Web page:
----
I'm making up for the bad pun earlier.

NOTES_ENHANCED.jpg
 

Pozzolith

Member
Keyway.png

This photo seems to show keyways at the longitudinal slab joints. Also, there is no evidence of rebar or dowel bars connecting to the adjacent slab.

 

wrorke

New Member
Water within the drain pipes won't become "pressurized" in any way that I can imagine, other than that which results from the combination of the force of gravity and resistance to flow (leading to the head pressure which causes the water to spurt from the outlets). The collection pipes simply provide an easy route for gravitational flow to the main pipe just outside the wall, and the flow in that pipe also operates by gravity. If water beneath the slab has a pressure somewhat greater than atmospheric, and that is possible since the head pressure within the stream of water above is the most basic reason the water comes through cracks from above in the first place, that would only encourage under-floor water to find an easy path of escape to an area of lower pressure. That easy path of escape would be into the collection pipes. The fact that water can run out of the collection pipes as easily as in makes no difference as long as the net gravitational flow ends up in the non-perforated pipe just outside the wall. Any water lost from one collection pipe, if that water runs far enough downslope beneath the slab that it can't return, will simply end up encountering another collection pipe during its downhill journey soon enough. If the water runs downhill (and it will), and if other void spaces beneath the floor are not excessive (which is a whole other topic), it will end up being taken out from beneath the floor by the drain system as fast as it enters (assuming the rate of entry is not excessive, which again is a whole other topic).

If you have an idea how the water within the collection pipes could somehow have a pressure that's greater than that of their surroundings, maybe you could elaborate on that.
In general I agree.

Over the past few days I have been regretting my prior statements about those high outflows must be pressure driven. It is possible (likely?) those high exit velocities are merely due to high velocities -- free stream, not full pipe section. (Also my earlier comments re pressurization were prior to me seeing description of the drain system - herringbone w perforated pipe, etc.) They were based merely on seeing some plumes that appeared similar to fire hoses without nozzles.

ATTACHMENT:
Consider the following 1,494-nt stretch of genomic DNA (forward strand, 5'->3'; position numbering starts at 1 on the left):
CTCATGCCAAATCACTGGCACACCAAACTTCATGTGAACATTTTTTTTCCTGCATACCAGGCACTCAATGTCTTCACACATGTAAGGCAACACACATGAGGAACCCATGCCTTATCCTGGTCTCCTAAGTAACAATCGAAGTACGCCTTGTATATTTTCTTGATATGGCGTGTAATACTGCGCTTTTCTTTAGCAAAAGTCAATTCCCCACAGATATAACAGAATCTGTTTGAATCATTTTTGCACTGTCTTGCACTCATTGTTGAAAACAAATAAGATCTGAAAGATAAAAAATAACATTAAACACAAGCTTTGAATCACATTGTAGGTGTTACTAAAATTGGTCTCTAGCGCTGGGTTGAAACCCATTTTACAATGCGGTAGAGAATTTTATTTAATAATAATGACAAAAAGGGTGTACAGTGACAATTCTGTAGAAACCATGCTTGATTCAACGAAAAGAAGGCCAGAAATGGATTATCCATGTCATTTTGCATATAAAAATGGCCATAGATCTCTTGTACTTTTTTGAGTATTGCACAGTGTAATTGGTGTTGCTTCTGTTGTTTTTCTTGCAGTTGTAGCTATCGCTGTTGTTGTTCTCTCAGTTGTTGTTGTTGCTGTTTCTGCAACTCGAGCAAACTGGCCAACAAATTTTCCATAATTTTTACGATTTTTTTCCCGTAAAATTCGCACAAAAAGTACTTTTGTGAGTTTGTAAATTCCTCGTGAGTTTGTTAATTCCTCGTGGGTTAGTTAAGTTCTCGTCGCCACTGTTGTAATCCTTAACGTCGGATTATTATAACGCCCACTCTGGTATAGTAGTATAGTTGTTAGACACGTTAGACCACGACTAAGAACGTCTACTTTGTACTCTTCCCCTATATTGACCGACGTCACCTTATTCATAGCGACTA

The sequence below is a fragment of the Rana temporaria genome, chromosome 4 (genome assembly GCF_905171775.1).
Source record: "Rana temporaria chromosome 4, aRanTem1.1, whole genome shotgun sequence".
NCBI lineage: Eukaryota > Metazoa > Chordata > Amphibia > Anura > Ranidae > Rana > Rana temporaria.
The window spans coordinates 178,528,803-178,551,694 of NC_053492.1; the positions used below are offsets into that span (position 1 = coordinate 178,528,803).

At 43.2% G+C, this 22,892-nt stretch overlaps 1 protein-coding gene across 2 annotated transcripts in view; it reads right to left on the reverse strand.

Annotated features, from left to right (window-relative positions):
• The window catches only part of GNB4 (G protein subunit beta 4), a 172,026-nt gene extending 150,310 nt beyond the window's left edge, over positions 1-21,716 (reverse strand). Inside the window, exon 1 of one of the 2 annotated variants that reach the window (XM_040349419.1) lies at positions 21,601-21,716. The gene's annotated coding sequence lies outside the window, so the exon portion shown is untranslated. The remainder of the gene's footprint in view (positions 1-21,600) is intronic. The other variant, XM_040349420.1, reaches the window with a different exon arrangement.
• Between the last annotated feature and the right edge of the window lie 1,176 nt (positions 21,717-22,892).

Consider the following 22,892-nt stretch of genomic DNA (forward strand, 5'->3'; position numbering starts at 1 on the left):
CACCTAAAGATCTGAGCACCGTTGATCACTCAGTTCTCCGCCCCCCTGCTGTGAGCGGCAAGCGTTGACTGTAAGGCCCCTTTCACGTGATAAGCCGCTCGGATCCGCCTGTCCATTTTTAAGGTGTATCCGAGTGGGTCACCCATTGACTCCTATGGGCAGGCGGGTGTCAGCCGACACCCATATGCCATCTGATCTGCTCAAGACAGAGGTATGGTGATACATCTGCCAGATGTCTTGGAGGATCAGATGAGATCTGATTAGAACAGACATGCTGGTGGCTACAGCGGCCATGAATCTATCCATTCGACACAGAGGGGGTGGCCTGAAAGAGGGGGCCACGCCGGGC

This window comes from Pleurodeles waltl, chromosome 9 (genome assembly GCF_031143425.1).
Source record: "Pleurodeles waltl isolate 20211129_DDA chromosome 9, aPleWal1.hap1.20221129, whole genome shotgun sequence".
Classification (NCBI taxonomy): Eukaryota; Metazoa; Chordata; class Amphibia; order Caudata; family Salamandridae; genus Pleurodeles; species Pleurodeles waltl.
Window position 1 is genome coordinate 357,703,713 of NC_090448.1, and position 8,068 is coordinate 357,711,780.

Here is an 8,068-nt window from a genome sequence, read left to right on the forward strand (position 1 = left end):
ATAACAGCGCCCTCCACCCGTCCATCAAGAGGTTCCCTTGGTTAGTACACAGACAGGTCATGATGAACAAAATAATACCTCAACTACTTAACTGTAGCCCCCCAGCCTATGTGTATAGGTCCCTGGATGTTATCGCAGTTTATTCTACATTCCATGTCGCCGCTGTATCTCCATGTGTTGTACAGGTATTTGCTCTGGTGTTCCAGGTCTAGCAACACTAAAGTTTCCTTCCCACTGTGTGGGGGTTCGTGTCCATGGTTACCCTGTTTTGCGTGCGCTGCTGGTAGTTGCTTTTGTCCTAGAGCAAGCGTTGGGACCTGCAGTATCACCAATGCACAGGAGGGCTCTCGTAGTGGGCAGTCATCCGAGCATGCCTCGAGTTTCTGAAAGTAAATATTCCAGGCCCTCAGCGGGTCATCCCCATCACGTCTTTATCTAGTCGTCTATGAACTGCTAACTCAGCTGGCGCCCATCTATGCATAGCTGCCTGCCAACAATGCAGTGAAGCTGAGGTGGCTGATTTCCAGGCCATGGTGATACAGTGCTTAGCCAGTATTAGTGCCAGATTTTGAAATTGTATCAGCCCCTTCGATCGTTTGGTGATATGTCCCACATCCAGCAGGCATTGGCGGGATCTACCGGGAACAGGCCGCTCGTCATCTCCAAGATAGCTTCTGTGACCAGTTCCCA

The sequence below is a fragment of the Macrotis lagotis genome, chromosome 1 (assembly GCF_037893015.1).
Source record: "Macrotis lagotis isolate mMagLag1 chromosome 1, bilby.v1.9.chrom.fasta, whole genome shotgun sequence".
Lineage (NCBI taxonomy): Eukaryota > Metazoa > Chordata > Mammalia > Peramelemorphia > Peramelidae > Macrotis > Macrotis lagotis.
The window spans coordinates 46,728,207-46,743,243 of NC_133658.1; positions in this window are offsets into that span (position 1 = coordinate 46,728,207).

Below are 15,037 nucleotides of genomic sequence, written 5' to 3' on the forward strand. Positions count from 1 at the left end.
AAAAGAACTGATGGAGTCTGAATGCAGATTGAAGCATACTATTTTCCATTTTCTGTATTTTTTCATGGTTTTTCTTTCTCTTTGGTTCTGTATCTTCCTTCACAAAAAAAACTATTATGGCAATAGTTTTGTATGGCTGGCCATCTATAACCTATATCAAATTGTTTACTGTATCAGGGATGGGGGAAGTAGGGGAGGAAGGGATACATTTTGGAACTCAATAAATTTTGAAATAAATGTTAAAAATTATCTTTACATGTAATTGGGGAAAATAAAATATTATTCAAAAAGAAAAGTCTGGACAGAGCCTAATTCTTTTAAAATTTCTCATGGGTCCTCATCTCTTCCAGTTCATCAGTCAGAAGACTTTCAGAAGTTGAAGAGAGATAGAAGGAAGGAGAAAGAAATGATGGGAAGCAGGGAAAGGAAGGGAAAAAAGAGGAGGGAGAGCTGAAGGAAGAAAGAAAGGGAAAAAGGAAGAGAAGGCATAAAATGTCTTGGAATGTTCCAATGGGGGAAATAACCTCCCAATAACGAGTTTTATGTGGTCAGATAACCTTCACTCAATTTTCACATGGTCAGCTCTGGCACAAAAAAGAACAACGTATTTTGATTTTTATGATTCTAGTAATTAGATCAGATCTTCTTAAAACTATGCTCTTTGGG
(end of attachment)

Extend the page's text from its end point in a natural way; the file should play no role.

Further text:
That said, if there were no flow out from under the slab, the pressure at the bottom of the approx. 550 ft spillway drop would be roughly 250-300 psi (assuming 1/2 psi/foot). Obviously there is leakage between the slab and rocks and through the drain system which greatly reduces that pressure. The pressure builds up to where the driving pressure is sufficient to vent the incoming water. It is a very complex and distributed network. It depends on the flowrates and the drain rates (both natural and manmade) everywhere under the slab. We know the pressure is zero at the sidewall openings and zero at the top of the sidewall backfill. Everywhere else it depends on the pressure required to drive the flow through the system. The backfill looks like that should be a very low pressure, so the pressure at the sidewall footing should be close to zero.

Upstream of that sidewall (ie as you move under the slab toward spillway centerline), the natural and man-made flow channels to the sidewalls may have low capacity relative to the inflows.

The system is unstable because erosion creates preferential flow channels which results in increased local flow and local erosion. Lather, rinse, repeat.

If all the perforations were taking away all their share of the local water, underslab erosion would be minimal, but if preferential flows developed, look out. Eventually any flow at all will remove the fines and reduce the resistance to flow, developing preferential flow channels. French drains typically are wrapped in Geotechnical fabric which acts as a filter to keep the fines from being carried away.

Question on different issue: Would upflow through the slab seams wash away the interslab seals and thereby open the seams to later leakage of spillway water to beneath the slab? (Why/where would there be underslab pressure in one scenario and later top side pressure at same location in different scenario?)